Posted May 12th, 2020 in grievous bodily harm, interpretation, news, sentencing, wounding by sally

‘This comment notes the recent Court of Appeal decision which focused upon the interpretation of two category 1 factors indicating greater harm under the Sentencing Guideline for causing GBH or wounding with intent under section 18 OAPA 1861 (‘section 18’):

– Injury (which includes disease transmission and/or psychological harm) which is serious in the context of the offence (must normally be present);
– Sustained or repeated assault on the same victim.’

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Park Square Barristers, 5th May 2020

Source: www.parksquarebarristers.co.uk

The desire to live: AM (Zimbabwe) v Secretary of State for the Home Department [2020] UKSC 17 – No. 5 Chambers

‘In AM (Zimbabwe) v Secretary of State for the Home Department [2020] UKSC 17, Lord Wilson calls the European Court on Rights out on its claim that in Paposhvili v Belgium [2017] Imm AR 867, it was doing no more than “clarifying” its judgment in N v United Kingdom (2008) 47 EHRR 39 as to the circumstances in which removal or deportation will breach Article 3 of the European Convention on Human Rights. Close readers of the judgment in Paposhvili will be well aware of the numerous points at which the court uses, it is hard to doubt, intentionally, the very same language as is used in N to come to different conclusions.’

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No. 5 Chambers, 29th April 2020

Source: www.no5.com

What is a ‘relationship akin to marriage’? – Richmond Chambers

‘Under the Immigration Rules, a person who is British or Settled in the UK can bring their unmarried partner to the UK. This is sometimes referred to as a ‘partner visa’ or ‘de facto visa’. This is an option that more couples are currently considering, partly due to the ongoing restrictions around the world on wedding ceremonies due to covid-19.’

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Richmond Chambers, 1st May 2020

Source: immigrationbarrister.co.uk

Barton & Booth: Clarifying the Dishonesty Test post Ivey by Paul Dormand – Broadway House Chambers

Posted May 6th, 2020 in appeals, chambers articles, deceit, fraud, interpretation, news, theft by sally

‘The decision in Barton & Booth [2020] EWCA Crim 575 brings an end to the uncertainty surrounding the test for dishonesty, and the application of the test proposed by the Supreme Court in Ivey v Genting Casinos (UK) (trading as Cockfords Club) [2017] UKSC 67. This article will look at the departure from Ghosh, the application of the Ivey test notwithstanding its obiter status.’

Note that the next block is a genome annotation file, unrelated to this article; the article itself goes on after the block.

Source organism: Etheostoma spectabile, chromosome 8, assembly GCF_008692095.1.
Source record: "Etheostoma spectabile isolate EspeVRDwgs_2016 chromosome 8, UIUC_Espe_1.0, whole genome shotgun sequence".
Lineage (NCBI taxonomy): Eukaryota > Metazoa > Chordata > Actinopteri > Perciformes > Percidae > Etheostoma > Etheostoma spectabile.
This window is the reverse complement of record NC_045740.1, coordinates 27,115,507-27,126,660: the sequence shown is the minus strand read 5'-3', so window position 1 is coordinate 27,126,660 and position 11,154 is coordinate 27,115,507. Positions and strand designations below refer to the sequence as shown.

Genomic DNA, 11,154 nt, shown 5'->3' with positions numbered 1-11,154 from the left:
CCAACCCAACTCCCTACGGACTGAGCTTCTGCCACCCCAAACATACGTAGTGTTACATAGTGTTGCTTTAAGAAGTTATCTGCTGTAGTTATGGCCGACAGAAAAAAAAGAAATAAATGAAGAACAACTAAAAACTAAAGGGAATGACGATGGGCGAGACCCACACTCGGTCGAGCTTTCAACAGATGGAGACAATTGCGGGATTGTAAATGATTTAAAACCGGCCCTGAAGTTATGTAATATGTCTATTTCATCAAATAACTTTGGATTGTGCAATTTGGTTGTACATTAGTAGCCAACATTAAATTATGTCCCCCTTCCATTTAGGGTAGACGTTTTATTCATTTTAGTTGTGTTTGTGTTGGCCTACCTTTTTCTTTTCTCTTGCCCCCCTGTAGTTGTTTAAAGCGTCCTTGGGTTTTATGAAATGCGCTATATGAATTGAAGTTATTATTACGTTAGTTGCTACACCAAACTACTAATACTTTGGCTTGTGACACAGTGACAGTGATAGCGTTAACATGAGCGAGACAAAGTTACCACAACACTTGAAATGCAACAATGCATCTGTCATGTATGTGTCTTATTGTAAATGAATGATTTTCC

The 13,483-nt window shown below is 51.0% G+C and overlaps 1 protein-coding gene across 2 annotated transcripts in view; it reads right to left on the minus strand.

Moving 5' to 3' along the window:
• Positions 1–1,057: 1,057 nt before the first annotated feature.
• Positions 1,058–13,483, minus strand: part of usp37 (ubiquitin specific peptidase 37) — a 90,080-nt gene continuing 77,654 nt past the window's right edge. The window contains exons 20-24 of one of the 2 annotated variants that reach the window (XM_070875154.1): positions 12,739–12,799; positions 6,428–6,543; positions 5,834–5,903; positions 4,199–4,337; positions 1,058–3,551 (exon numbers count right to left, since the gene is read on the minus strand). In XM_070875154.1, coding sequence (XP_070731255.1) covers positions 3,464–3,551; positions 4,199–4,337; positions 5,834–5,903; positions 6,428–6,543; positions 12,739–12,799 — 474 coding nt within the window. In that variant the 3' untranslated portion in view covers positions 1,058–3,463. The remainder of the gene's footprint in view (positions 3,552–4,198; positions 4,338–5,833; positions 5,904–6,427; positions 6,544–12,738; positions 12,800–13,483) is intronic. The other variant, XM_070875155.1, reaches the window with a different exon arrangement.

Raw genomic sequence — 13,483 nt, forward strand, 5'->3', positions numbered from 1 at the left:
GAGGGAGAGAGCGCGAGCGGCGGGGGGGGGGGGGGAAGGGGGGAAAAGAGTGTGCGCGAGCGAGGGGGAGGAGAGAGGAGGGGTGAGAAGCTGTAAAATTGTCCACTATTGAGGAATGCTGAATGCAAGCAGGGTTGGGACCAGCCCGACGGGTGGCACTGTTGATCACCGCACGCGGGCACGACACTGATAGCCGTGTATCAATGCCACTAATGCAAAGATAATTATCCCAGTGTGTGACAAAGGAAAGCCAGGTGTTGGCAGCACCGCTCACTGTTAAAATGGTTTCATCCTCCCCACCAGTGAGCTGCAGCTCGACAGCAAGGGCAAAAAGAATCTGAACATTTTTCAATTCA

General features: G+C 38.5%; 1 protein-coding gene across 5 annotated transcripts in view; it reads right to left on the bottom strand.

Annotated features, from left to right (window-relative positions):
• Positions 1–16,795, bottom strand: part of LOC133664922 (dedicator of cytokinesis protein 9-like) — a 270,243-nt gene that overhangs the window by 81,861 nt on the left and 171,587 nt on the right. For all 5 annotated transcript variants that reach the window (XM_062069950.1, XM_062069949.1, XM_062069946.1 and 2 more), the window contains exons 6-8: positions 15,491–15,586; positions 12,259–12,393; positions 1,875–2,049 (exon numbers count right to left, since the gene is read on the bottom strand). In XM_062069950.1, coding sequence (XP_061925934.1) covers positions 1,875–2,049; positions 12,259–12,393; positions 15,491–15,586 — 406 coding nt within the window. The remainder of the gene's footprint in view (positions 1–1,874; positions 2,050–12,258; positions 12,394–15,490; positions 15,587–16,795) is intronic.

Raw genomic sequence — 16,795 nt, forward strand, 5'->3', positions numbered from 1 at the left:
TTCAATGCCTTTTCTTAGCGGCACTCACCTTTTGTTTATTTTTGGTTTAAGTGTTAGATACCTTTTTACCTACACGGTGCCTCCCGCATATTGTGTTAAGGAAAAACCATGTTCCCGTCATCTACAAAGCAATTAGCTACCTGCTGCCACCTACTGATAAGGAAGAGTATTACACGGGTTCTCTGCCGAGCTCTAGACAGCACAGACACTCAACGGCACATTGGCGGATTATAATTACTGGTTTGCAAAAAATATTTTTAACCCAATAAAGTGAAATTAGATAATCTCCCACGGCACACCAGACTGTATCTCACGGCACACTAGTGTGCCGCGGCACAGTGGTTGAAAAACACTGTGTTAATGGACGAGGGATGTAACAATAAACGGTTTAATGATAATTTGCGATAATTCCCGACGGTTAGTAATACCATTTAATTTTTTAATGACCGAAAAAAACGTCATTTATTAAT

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Broadway House Chambers, 1st May 2020

Source: broadwayhouse.co.uk

Barton and Booth – note on the Court of Appeal decision on Ivey and Ghosh – Exchange Chambers

Posted May 4th, 2020 in appeals, chambers articles, deceit, fraud, interpretation, news by sally

‘In Barton and Booth v R [2020] EWCA Crim 575, the Criminal Division of the Court of Appeal considered the correct approach to be taken to dishonesty as it applies to the criminal law. In doing so, the Court confirmed that the test for dishonesty articulated in the Supreme Court decision of Ivey v Genting Casinos (UK) (trading as Crockfords Club) [2017] UKSC 67 displaced the test for dishonesty that had been laid down in R v Ghosh [1982] QB 1053 and which had applied in the criminal courts for 35 years.’

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Exchange Chambers, 1st May 2020

Source: www.exchangechambers.co.uk

UK Supreme Court Relaxes the Test for Establishing a Breach of Article 3 in Medical Removal Cases – Oxford Human Rights Hub

‘On 29 April 2020, the UK Supreme Court handed down its judgment in the case of AM(Zimbabwe) v SSHD [2020] UKSC. This completes the domestic line of authority grappling with the ECtHR’s Grand Chamber’s judgment in Paposhvili v Belgium, which reformulated the applicable test where appellants allege that their proposed removal to a third country would be in breach of Article 3 ECHR as exposing them to inhuman or degrading treatment as a result of the unavailability of medical treatment there.’

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Oxford Human Rights Hub, 3rd May 2020

Source: ohrh.law.ox.ac.uk

New Judgment: AM (Zimbabwe) v Secretary of State for the Home Department [2020] UKSC 17 – UKSC Blog

‘This appeal related to the UK’s ability to deport a Zimbabwean citizen who, whilst being lawfully resident in the UK, had committed serious crimes. He sought to challenge the decision to deport him on the basis of ECHR, article 3. Being HIV positive, he argued that if deported he would be unable to access the medication he receives in the UK and which prevents his relapse into AIDS.’

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UKSC Blog, 29th April 2020

Source: ukscblog.com